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dc.contributor.authorSchofield, R.A.*
dc.contributor.authorBreen, Liz*
dc.date.accessioned2015-05-28T09:16:09Z
dc.date.available2015-05-28T09:16:09Z
dc.date.issued2006
dc.identifier.citationSchofield RA and Breen L (2006) Suppliers, do you know your customers? International Journal of Quality and Reliability Management. 23(4): 390-408.en_US
dc.identifier.urihttp://hdl.handle.net/10454/7205
dc.descriptionNoen_US
dc.description.abstractThe purpose of this study is to investigate the customer’s perception of service quality within the context of the pharmaceutical supply chain, and look specifically at the supplier/customer relationship. The research in question focuses on the trading relationship between a pharmaceutical wholesaler and its pharmacy customers. Existing literature shows that quality of the overall service is determined by the customer’s perceptions of that service; therefore it is important that the supplier measures the customer’s perception of service quality and understands what factors influence that perception and build this into their service delivery. The data were collected via a series of qualitative semi-structured interviews with hospital and retail pharmacies located in the North West of England. The findings show that pharmacy customers have a range of vitally important to less important criteria associated with good service quality and that pharmaceutical wholesalers as suppliers should aim to excel at the vital and important issues and meet those of lesser importance to satisfy customers expectations of service quality. This reinforces the importance of measuring customer expectations and incorporating outputs into service design to ensure a customer focus to the service provided. Further consideration should be given to adopting the SERVQUAL tool in conducting future research and analysis. Suppliers should be aware that there are vital activities that customers expect to have performed/delivered and that they need to know what these are and excel at these, whilst managing less important criteria effectively. This paper provides an insight into the customer-supplier relationship within the pharmaceutical supply chain in the NHS, which will be of benefit to practitioners and academics in this field.en_US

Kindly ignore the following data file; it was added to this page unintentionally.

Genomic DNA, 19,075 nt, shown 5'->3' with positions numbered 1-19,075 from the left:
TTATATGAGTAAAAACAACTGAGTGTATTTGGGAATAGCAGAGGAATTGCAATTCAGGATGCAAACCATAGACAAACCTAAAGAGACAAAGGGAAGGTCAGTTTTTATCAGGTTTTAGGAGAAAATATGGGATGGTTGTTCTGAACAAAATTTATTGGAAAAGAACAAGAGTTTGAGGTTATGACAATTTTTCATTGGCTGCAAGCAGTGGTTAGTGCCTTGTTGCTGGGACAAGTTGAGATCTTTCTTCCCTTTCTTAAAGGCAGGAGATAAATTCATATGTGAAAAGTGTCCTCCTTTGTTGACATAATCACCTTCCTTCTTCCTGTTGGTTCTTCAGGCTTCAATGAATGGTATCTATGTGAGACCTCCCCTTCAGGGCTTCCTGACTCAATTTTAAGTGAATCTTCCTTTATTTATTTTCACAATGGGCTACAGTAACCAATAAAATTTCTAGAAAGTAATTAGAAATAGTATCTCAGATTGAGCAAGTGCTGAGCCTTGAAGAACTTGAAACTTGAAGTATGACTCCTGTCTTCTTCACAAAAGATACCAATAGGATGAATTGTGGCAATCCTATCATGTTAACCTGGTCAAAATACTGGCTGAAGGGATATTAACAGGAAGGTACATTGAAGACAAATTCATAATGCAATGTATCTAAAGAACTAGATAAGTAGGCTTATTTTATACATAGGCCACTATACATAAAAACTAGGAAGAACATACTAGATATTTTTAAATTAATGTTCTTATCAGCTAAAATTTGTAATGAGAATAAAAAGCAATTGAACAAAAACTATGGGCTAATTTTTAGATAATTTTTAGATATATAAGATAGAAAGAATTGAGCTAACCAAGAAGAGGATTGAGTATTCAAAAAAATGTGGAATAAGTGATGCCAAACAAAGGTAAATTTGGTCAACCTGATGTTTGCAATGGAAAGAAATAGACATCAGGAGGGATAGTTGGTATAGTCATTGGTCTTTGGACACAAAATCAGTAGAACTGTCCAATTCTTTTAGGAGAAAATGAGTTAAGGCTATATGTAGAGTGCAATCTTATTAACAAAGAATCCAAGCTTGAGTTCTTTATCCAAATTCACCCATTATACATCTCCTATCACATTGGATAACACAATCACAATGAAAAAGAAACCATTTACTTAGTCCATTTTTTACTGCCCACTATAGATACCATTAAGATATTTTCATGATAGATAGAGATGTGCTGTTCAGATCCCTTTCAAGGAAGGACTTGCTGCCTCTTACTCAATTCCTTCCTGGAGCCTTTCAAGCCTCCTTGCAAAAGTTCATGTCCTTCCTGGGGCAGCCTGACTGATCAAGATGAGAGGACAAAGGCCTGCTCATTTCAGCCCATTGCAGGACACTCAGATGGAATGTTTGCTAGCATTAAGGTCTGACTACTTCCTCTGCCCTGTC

dc.language.isoenen_US
dc.relation.isreferencedbyhttp://dx.doi.org/10.1108/02656710610657594en_US
dc.subjectPharmaceuticals industry; Supply chain management; Customer services quality; Consumer behaviour; United Kingdomen_US
dc.titleSuppliers, do you know your customers?en_US
dc.status.refereedYesen_US
dc.typeArticleen_US
dc.type.versionNo full-text available in the repositoryen_US


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